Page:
According to the Tales of the 1001 Nights, Sheherazade was the clever, and as per the initial arrangement, highly temporary queen of Persia. King Shahyrar responded to the infidelity of his first wife with a rather extreme coping mechanism: after executing Wife Number 1, he took a new virgin bride every day and killed her the next morning as a precautionary measure. After he had burned through 1000 of the most eligible virgins in the kingdom, the educated and beautiful Sheherazade stepped up to the plate with a plan. She would enthrall the King with tale after tale, but ensure that no story ended before the night did. After 1,001 nights, she admitted to the King that she had run out of stories: fortunately by then the King had fallen in love and had fallen out of the habit of killing the Queen.
Sheherzade (at 422 College Street) of Toronto has perhaps only a single tale to tell, but it’s an important and complex narrative and you may fall in love with her more quickly anyway. A national cuisine is nothing less than the history of a country: the traces of conquest, climate and geography, trade relationships and subjugation are evident in this ingredient, that technique, this combination of elements. The Vicarious Travel Society returned to pay a visit in February, having been to its “older sister” restaurant The Pomegranate located next door some years ago.
The Pomegranate deals in different fare: refined and complex soups and stews drawn from the genre of Persian home cooking….Sheherzade is a touch less formal and romantic, and handles the kabab end of the spectrum. It calls itself “Sheherzade Dizi & Grill” to reflect that its food comes from bazaars and roadside open air restaurants. Grilled meats, fluffy rice, flatbreads, salads…the sort of unfussy, tasty food that goes along with a cold beer or endless cups of tea depending on the culture, and casual good times. And with a four year old in tow, as was the case on this particular evening, unfussy is good.
While Sheherzade is a bit more family friendly, that doesn’t mean it lacks exotic ambience. Oh no. It’s a long but cozy room, half a flight of stairs up from College Street, hung with intricate metal lanterns, prints and folk textiles. The beautiful blue tiles from the Iranian city of Esfahan are also worked into the decor to good effect. An impressively large samovar presides over the bar, as befits a restaurant honouring the food of a tea-loving nation. The lights are slightly lowered, the clientele mostly College Street people mixed in with a handful of Iranians. My husband swore he was listening to a Farsi version of “And then he kissed me” by The Crystals on the sound system. Service is friendly and prompt.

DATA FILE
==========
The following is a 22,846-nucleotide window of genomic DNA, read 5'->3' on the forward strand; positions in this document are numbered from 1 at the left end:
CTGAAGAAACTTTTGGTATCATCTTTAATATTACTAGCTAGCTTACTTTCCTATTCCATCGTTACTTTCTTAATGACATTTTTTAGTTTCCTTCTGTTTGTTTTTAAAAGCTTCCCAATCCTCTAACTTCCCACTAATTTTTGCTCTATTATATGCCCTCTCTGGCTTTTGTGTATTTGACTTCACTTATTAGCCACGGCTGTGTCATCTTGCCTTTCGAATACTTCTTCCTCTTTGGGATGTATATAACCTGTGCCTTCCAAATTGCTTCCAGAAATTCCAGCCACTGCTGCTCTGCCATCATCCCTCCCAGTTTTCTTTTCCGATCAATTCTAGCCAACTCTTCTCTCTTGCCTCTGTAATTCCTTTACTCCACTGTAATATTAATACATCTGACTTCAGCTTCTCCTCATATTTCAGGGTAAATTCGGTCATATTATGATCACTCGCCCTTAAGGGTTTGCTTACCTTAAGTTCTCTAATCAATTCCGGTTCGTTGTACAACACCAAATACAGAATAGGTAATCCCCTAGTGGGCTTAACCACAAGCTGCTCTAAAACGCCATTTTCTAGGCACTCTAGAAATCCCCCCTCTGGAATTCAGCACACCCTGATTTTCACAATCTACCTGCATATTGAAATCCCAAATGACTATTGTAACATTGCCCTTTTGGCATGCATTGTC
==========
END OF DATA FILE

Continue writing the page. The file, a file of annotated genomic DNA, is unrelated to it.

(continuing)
Lantern detail. Oooh, pretty. The tables were also spread with Iranian textiles (protected under a thick pane of glass) and the food came out on a succession of lovely little plates and trays with painted or pressed designs.
While studying the menu, we began with a round of chai, mint tea and doogh. Doogh goes by various titles in the near/middle east and Indian subcontinent: it’s plain yoghurt, mixed with water and a little salt, seasoned with a few special extras depending on where you happen to be when you’re drinking it. In the case of Sheherzade and Iran, there’s a little mint and sumac sprinkled on top:
If you ask for your lassi salty, you’ll love doogh. It would be great as a fire extinguisher for chill, but there’s not a great deal of heat in Iranian food, at least that we’ve found so far. For three adults, one young adult and one little kid, we decided to order two appetizers, three mains and then we’d see how we felt about dessert. Our starters were Zeitoon Parvardeh “whole green pitted olives with ground walnuts, crushed garlic, pomegranate paste, sprinkled with mint” and Kal Kabob “charred eggplant, crushed garlic, chopped tomato, ground walnuts and pomegranate juice.”
That’s Zeitoon Parvardeh on the left, Kal Kabob near the bottom. Both came with a good sized basket of warm Iranian flatbread wrapped up in a patterned cloth. The bread wasn’t quite what I was expecting: I thought it might be a little more like naan or pita (i.e. flatter) but it’s cross between classical yeast leavened Western bread and true flatbreads. It tears and absorbs fluid similarly to a baguette but is much lower to the ground, like foccacia. At Sheherzade, it’s baked (or at least crisped in the oven) to order so if you think you’ll need more (and we did), best to put word in with the waitstaff earlier rather than later. The Zeitoon Parvardeh was enjoyed enormously by people at our table who like olives to begin with: even the olive haters thought it was okay, redeemed by the unusual combination of walnut and pomegranate which bounced off the saltiness of the olives nicely. The Kal Kabob was like a distinct variant of melitzanosalata or babaghanoush, but richer in flavour for the lack of yoghurt. The pomegranate juice added more tartness than sweetness and was a great alternative to lemon. Then the mains started coming, first Kabab Bahktiari (Beef and Chicken) and Shishlik (Lamb):